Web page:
A belief in the effect of gold and gemstones on the affairs of many was not limited to an age or culture, but seems to have been part of every human society recorded. Over the centuries the production of jewelry and accessories for human adornment has helped to shape both creativity and imagination.
This is evidenced by a stunning 19th to early 20th century Gold pendant from the Indonesian Island of Sumba, which stylistically simple, could be said to be ‘modern’.
It is also a contrast for the ancient simple gold sandals with toe stalls from the New Kingdom in ancient Egypt, during the reign of Thutmose III (1479 – 1425 years before the Christ event. The sandals belonged to the funerary accoutrements of Thutmose III’s Egyptian queen and similar gold sandals were found on the mummy of Tutankhamun, a descendant, who ruled at the end of the same dynasty.
A new exhibition at The Met Fifth Avenue, New York, Jewelry: The Body Transformed, will explore how and why this form of human embellishment, jewelry (jewellery), both acts upon and activates the body it adorns.
Starting November 12, 2018, some 230 objects will be drawn almost exclusively from The Met Collection, representing both extinct and extant cultures, they will be sure to dazzle and amplify the stories of transformation they tell.
Must say I wouldn’t mind wearing the amazing necklace by French genius and master of Art Nouveau styled jewelry René-Jules Lalique, manufactured between 1897-1899 of gold, enamel, opals and amethysts.
A powerfully evocative ornament, he designed it for his second wife, Augustine-Alice Ledru. It was shown first at the Paris Exposition Internationale Universelle. “Exposition Centennale de l’art français (1800–1889),” from May–November 1900.
Tradition, innovation, function and the fates have all been involved in the development of jewelry. Headdresses, ear ornaments, brooches and belts, necklaces and rings will be shown alongside sculptures, paintings, prints, and photographs reflecting how what we wear, is an ever-changing form of human expression.
A simply stunning pair of gold earrings formed some 330 – 300 years before the Christ event in ancient Greece showcase a finely worked three-dimensional figure of the Trojan prince Ganymede.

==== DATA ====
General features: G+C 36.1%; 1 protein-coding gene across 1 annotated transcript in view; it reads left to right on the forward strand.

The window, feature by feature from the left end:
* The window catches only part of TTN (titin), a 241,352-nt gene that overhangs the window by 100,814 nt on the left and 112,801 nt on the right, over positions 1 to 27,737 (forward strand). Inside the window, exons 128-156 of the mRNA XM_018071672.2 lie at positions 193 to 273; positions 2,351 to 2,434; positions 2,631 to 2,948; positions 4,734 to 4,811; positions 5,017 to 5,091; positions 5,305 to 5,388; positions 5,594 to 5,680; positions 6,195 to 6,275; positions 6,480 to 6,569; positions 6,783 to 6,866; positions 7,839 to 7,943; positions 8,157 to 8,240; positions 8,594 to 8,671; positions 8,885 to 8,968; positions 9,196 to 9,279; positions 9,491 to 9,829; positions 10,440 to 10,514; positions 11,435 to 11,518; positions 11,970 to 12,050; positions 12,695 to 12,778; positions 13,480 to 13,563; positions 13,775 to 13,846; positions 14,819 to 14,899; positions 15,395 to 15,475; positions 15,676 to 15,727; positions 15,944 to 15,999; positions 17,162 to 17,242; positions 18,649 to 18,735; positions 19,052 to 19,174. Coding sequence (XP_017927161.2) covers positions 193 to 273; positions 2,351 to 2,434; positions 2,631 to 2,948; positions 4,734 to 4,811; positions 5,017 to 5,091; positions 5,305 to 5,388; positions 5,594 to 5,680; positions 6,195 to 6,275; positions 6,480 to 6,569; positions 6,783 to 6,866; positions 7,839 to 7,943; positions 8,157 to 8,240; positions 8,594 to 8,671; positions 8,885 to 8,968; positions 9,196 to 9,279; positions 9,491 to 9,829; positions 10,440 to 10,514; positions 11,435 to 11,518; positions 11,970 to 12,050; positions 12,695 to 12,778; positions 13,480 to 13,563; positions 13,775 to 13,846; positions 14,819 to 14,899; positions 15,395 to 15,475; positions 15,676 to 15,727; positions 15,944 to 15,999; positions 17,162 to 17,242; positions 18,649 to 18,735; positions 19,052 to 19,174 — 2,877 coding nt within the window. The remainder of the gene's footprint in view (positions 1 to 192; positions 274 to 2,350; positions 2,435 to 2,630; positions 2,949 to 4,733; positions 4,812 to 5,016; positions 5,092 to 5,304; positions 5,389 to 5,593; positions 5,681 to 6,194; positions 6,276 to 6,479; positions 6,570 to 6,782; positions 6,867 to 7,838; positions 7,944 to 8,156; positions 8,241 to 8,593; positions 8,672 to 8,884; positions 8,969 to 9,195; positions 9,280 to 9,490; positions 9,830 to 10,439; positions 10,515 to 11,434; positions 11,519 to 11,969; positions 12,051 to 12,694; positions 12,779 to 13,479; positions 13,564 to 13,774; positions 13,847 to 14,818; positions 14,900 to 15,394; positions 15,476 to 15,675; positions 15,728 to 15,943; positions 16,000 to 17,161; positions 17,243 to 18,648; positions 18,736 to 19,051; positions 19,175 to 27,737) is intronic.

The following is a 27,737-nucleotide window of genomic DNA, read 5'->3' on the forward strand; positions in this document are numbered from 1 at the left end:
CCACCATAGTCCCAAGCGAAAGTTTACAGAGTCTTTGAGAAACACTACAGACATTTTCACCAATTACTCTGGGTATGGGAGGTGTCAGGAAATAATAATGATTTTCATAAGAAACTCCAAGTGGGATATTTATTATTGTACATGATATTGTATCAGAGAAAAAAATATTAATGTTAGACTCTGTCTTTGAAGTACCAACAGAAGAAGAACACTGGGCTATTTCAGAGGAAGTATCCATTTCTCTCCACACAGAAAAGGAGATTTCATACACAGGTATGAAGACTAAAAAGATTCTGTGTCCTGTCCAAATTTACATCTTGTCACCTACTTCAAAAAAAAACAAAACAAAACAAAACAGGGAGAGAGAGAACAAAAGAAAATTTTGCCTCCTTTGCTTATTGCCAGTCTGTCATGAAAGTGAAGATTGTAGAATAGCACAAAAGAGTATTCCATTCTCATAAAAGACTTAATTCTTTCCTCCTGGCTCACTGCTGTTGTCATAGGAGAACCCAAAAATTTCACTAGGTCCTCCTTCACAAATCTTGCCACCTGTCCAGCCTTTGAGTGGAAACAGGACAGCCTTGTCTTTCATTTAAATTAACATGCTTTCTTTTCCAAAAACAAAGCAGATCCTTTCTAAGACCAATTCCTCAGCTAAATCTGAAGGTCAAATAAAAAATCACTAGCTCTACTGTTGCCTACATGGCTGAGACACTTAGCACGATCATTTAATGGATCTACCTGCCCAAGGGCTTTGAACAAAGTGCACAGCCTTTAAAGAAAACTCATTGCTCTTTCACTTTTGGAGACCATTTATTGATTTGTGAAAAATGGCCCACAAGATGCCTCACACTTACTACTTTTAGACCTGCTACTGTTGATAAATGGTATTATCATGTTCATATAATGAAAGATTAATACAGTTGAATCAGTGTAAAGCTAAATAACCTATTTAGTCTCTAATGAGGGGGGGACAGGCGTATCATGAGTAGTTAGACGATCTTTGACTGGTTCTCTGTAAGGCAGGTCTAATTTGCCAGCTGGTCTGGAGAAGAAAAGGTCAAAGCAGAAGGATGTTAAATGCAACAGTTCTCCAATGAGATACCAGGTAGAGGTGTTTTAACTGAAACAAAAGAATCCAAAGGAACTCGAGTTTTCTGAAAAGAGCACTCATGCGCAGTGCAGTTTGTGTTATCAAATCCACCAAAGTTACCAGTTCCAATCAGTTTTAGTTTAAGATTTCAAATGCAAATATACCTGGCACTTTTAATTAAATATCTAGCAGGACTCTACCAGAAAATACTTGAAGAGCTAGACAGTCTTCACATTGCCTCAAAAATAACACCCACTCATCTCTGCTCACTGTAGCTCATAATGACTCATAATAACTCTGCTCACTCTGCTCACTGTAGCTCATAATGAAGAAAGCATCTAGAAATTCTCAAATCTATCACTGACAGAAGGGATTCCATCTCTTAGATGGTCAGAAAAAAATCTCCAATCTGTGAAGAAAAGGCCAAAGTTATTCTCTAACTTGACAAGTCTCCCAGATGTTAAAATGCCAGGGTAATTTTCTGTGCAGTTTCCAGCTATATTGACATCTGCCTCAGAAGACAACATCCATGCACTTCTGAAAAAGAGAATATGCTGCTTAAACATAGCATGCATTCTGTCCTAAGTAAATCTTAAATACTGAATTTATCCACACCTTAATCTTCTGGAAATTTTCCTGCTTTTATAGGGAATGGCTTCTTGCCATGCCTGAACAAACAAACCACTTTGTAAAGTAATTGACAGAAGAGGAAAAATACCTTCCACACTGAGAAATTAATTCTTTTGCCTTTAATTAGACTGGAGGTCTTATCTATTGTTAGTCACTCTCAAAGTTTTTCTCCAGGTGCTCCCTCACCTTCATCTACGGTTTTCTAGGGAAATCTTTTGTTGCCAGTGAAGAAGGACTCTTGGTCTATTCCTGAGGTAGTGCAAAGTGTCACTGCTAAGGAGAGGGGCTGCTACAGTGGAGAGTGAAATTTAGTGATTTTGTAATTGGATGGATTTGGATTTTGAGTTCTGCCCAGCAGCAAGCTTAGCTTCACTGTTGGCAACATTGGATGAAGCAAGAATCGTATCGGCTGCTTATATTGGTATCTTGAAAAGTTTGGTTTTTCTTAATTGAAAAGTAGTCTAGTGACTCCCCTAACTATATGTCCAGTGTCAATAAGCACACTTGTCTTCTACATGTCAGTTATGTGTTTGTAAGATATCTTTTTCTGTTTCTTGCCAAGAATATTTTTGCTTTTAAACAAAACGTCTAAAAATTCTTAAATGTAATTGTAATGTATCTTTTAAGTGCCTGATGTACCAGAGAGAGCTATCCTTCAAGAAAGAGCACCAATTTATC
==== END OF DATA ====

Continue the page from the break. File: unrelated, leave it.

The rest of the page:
Sculptural masterpieces in miniature, the airborne theme shows him in the clutches of Zeus, who has assumed the guise of an eagle.
Hanging below a large honeysuckle palmette, he hangs freely in space, the design reflecting how he was carried off to Mount Olympus to become a cup bearer for the Gods
We could be forgiven for thinking this is an ‘art deco styled’ collar, with its stepped design. It was found in Peru and reflects the craftsmanship and materials used by the Chimu culture, from the 12- 14th centuries.
Made of tiny red-orange Spondylus shell, which were teamed with black stone beads, the collar would have been worn over the shoulders so the step design cascaded down the individual’s chest. Such an ornament for the body was often associated with abundance, as well as underscored the wearer’s role as ‘a nexus between supernatural forces and earthly well-being’.
The Chimu empire fell to the Incas during the second half of the fifteenth century, and its capital Chan Chan was famed for its artisans for over four hundred years. Spondylus shells had been worked into regalia since the first millennium BC, and were said to signify the wearer’s connections to divine power.
A pair of jewelled bracelets made of gold, silver, pearls amethyst, sapphire, glass and quartz, date from 500 – 700 in Byzantium, where the luminous beauty of pearls was highly prized.
Unquestionably, the leading centre of a culture paralleling the Middle Ages in Europe, its fabulous city of Constantinople is said to have been ‘a golden bridge joining the East and the West, and this refers to its art, no less than to any other sphere of activity.
A great exhibition to witness first hand.
Carolyn McDowall, The Culture Concept Circle, 2018
November 12, 2018 – February 24, 2019
The Met Fifth Avenue